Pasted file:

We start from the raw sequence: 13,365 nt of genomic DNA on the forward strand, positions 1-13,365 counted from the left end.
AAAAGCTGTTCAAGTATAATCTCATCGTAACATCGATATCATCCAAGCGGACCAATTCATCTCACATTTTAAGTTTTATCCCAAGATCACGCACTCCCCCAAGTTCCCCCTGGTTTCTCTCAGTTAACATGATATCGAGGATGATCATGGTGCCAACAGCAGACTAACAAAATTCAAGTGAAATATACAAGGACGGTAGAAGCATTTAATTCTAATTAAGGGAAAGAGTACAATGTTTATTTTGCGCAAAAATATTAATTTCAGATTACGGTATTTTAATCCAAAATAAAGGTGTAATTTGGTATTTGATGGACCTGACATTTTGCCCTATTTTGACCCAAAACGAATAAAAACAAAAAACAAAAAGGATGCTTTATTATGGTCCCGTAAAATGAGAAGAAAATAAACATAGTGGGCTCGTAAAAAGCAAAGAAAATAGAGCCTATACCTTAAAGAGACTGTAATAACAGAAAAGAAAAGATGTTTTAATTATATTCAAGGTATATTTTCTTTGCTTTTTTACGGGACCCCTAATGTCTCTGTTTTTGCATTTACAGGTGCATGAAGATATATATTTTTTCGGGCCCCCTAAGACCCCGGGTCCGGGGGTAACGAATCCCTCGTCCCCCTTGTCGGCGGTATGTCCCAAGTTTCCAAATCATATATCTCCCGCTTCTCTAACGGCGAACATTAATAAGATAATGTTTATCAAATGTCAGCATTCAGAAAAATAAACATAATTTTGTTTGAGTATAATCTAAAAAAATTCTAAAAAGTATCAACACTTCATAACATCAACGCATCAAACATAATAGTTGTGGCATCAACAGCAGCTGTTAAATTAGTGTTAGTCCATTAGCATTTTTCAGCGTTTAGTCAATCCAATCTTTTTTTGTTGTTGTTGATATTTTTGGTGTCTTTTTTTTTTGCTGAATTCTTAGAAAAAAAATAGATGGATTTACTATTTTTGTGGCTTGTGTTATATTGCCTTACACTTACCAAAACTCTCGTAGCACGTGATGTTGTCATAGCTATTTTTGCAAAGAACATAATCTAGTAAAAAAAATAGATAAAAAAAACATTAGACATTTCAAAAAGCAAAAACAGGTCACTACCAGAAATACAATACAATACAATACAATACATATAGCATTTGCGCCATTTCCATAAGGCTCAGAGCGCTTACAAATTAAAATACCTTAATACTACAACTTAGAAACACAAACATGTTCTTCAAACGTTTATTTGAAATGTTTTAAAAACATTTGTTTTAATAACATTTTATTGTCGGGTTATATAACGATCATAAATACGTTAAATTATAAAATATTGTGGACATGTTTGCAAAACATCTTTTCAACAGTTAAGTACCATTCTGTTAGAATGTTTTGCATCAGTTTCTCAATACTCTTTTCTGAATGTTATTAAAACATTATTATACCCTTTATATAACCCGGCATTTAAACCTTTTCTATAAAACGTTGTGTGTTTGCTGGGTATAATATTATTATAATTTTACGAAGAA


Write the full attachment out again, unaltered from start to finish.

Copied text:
We start from the raw sequence: 13,365 nt of genomic DNA on the forward strand, positions 1-13,365 counted from the left end.
AAAAGCTGTTCAAGTATAATCTCATCGTAACATCGATATCATCCAAGCGGACCAATTCATCTCACATTTTAAGTTTTATCCCAAGATCACGCACTCCCCCAAGTTCCCCCTGGTTTCTCTCAGTTAACATGATATCGAGGATGATCATGGTGCCAACAGCAGACTAACAAAATTCAAGTGAAATATACAAGGACGGTAGAAGCATTTAATTCTAATTAAGGGAAAGAGTACAATGTTTATTTTGCGCAAAAATATTAATTTCAGATTACGGTATTTTAATCCAAAATAAAGGTGTAATTTGGTATTTGATGGACCTGACATTTTGCCCTATTTTGACCCAAAACGAATAAAAACAAAAAACAAAAAGGATGCTTTATTATGGTCCCGTAAAATGAGAAGAAAATAAACATAGTGGGCTCGTAAAAAGCAAAGAAAATAGAGCCTATACCTTAAAGAGACTGTAATAACAGAAAAGAAAAGATGTTTTAATTATATTCAAGGTATATTTTCTTTGCTTTTTTACGGGACCCCTAATGTCTCTGTTTTTGCATTTACAGGTGCATGAAGATATATATTTTTTCGGGCCCCCTAAGACCCCGGGTCCGGGGGTAACGAATCCCTCGTCCCCCTTGTCGGCGGTATGTCCCAAGTTTCCAAATCATATATCTCCCGCTTCTCTAACGGCGAACATTAATAAGATAATGTTTATCAAATGTCAGCATTCAGAAAAATAAACATAATTTTGTTTGAGTATAATCTAAAAAAATTCTAAAAAGTATCAACACTTCATAACATCAACGCATCAAACATAATAGTTGTGGCATCAACAGCAGCTGTTAAATTAGTGTTAGTCCATTAGCATTTTTCAGCGTTTAGTCAATCCAATCTTTTTTTGTTGTTGTTGATATTTTTGGTGTCTTTTTTTTTTGCTGAATTCTTAGAAAAAAAATAGATGGATTTACTATTTTTGTGGCTTGTGTTATATTGCCTTACACTTACCAAAACTCTCGTAGCACGTGATGTTGTCATAGCTATTTTTGCAAAGAACATAATCTAGTAAAAAAAATAGATAAAAAAAACATTAGACATTTCAAAAAGCAAAAACAGGTCACTACCAGAAATACAATACAATACAATACAATACATATAGCATTTGCGCCATTTCCATAAGGCTCAGAGCGCTTACAAATTAAAATACCTTAATACTACAACTTAGAAACACAAACATGTTCTTCAAACGTTTATTTGAAATGTTTTAAAAACATTTGTTTTAATAACATTTTATTGTCGGGTTATATAACGATCATAAATACGTTAAATTATAAAATATTGTGGACATGTTTGCAAAACATCTTTTCAACAGTTAAGTACCATTCTGTTAGAATGTTTTGCATCAGTTTCTCAATACTCTTTTCTGAATGTTATTAAAACATTATTATACCCTTTATATAACCCGGCATTTAAACCTTTTCTATAAAACGTTGTGTGTTTGCTGGGTATAATATTATTATAATTTTACGAAGAA